| HONG KONG
HONG KONG Jan 18 Southeast Asia bank
acquisitions are set for a record year of volumes with more than
$20 billion worth of deals in the pipeline and buyers from Qatar
to Japan expected to be interested in a piece of the region's
Among the factors fuelling the activity are U.S. and
European shareholders cashing out of high-value stakes, Asian
buyers seeking to expand beyond their home market and a regional
banking market that, despite rapid economic growth, remains
Those factors, building over the last few years, have set
the table for a potentially active year for deal junkies from
Singapore to Kuala Lumpur, to Jakarta and Bangkok.
The amount of active and expected bank M&A deals in
Southeast Asia in 2013 could be worth more than $21 billion,
overtaking the record of $16.9 billion set in 2001, according to
Thomson Reuters data.
"In the ASEAN banking sector, there is a willingness on the
seller's part to realise value, and the buyers can justify the
price more easily because of the fundamentals involved," said a
Singapore-based M&A banker, who declined to be identified
because he was not authorised to speak publicly on the matter.
The strong line-up of suitors for Rabobank's Indonesian
business underscores foreign banks' appetite for doing deals in
the region. At least three banks, including Commonwealth Bank of
Australia Ltd, Industrial and Commercial Bank of China
Ltd and Qatar National Bank, are expected to
place first-round bids for the unit in what is likely to be a
$400 million deal.
"This part of the world offers such tremendous growth
potential and is a natural place for banks from Japan,
Australia, South Korea and China to invest," said James Ankers,
co-Head of Financial Institutions in Asia at Rothschild. "It
makes sense for them to make this region their first port of
Other targets include TPG-backed Indonesian lender Bank
Tabungan Pensiunan Nasional Tbk Pt (BTPN), which
sources say could kick off in the first half of this year, as
the private equity firm's lock-up expires in March. Micro
finance-focused lender BTPN has a $3.2 billion market value and
an exit by TPG would trigger a takeover of the whole bank,
U.S. conglomerate General Electric is in the process
of selling its remaining 25.3 percent stake in Thailand's No.5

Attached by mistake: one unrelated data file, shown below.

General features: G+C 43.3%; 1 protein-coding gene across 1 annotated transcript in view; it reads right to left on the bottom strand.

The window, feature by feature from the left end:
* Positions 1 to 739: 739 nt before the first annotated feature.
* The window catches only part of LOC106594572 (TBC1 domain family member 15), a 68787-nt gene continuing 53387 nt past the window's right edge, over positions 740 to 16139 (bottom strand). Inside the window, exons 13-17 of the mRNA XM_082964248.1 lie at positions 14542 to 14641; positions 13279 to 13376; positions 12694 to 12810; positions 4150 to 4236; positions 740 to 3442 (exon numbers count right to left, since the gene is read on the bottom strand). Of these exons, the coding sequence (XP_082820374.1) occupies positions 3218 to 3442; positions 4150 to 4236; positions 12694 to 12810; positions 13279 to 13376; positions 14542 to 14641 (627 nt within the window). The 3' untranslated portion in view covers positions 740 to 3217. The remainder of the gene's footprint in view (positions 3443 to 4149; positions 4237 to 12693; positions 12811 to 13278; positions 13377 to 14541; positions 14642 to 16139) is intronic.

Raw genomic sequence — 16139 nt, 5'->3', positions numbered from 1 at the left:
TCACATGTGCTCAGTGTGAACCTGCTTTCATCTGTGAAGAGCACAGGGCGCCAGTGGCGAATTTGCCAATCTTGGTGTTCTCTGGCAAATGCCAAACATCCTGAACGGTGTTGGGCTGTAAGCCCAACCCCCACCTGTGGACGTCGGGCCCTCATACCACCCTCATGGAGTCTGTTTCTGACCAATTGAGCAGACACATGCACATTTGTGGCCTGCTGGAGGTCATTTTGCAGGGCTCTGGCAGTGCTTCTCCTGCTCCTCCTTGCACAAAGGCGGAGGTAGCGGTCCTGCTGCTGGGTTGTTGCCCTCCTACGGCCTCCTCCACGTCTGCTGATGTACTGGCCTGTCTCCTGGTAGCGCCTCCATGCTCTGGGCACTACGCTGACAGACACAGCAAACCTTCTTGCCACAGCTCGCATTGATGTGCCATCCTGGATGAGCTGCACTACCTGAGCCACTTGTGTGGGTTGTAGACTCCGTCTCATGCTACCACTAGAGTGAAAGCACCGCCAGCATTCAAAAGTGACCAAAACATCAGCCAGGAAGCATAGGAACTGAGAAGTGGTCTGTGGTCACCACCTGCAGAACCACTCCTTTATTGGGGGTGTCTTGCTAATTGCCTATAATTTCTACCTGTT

lender, Bank of Ayudhya. That could trigger a bid for
the entire bank, valued at $6.6 billion. Japan's biggest bank,
Mitsubishi UFJ Financial Group, is among the banks
interested in buying GE's stake, Reuters has previously
Vietnam and Malaysia are two other areas on the radar this
year for more bank deals.
Southeast Asia, home to 600 million people, is forecast by
Swiss banking group Julius Baer to boast nearly half a million
millionaires by 2015 with investible wealth of $2.2 trillion,
creating fertile ground for banks at a time when growth in
Western markets is seen limited.
Yet the proportion of working age individuals with bank
accounts in Southeast Asia pales compared with that in the
This ratio sits at 20 percent in Indonesia and Vietnam and
10 percent in Cambodia, while it is above 60 percent in Thailand
and Malaysia, according to the U.S. Agency for International
Development. Countries such as Australia and New Zealand have
nearly 100 percent financial reach.
But launching a bank sale and completing one in Southeast
Asia are two different things.
Foreign ownership restrictions exist in most Southeast Asian
markets, which poses challenges to outside buyers.
Most Southeast Asian countries prohibit foreign banks from
owning a majority stake in domestic banks, though central banks
make exceptions in certain cases.
Indonesia last year issued new guidelines, capping foreign
ownership in local banks at 40 percent. In Thailand, foreign
banks need Ministry of Finance approval to own control of
domestic banks. Malaysia has set a 30 percent limit, though the
government has said it is open to giving greater stakes in some
"The new shareholding regulation does allow for control, it
just takes a bit of time. It is not putting Indonesia in the
same bracket as say Vietnam or Malaysia, where there are more
rigid shareholding limits. Evidence has shown it hasn't entirely
diluted demand," Rothschild's Ankers added.
The region also is famously volatile, so the bullish view on
bank deals this year could change overnight if a currency drops,
an industry fails or a government collapses.
"To be fair, there is a lot of talk and processes, but not
many deals happening or closing. The regulatory structures of
ownership and single presence policy is complicated, making it
hard for deals to be done," said the Singapore M&A banker.
The tough regulatory climate hasn't stopped investment banks
from building up their Southeast Asia banking teams, however, in
the hope that the consolidation wave will soon take hold.
Strong economic growth in the 10-member ASEAN bloc is
fuelling loan growth, and also increasing demand for wealth and
insurance products -- factors adding to the list of reasons
foreign and domestic bank buyers want a bigger piece of that
Southeast Asian banks trade at a premium to their Asian and
global peers. On average, Southeast Asian banks trade at a
price-to-book ratio of 2.7, compared with the Asian average of
1.79. That fact is what makes GE, Rabobank and TPG comfortable
in selling now, while prices are high. By comparison, nearly all
major U.S. banks trade below their book value.
"There is going to be a substantial increase in deal
volumes, irrespective of ownership restrictions or regulatory
capital issues," said a Hong Kong-based M&A banker, who was not
allowed to speak publicly about the matter. "There is some sense
of stability and optimism creeping back, mainly due to the stock
market rally. And with that CEO confidence will return."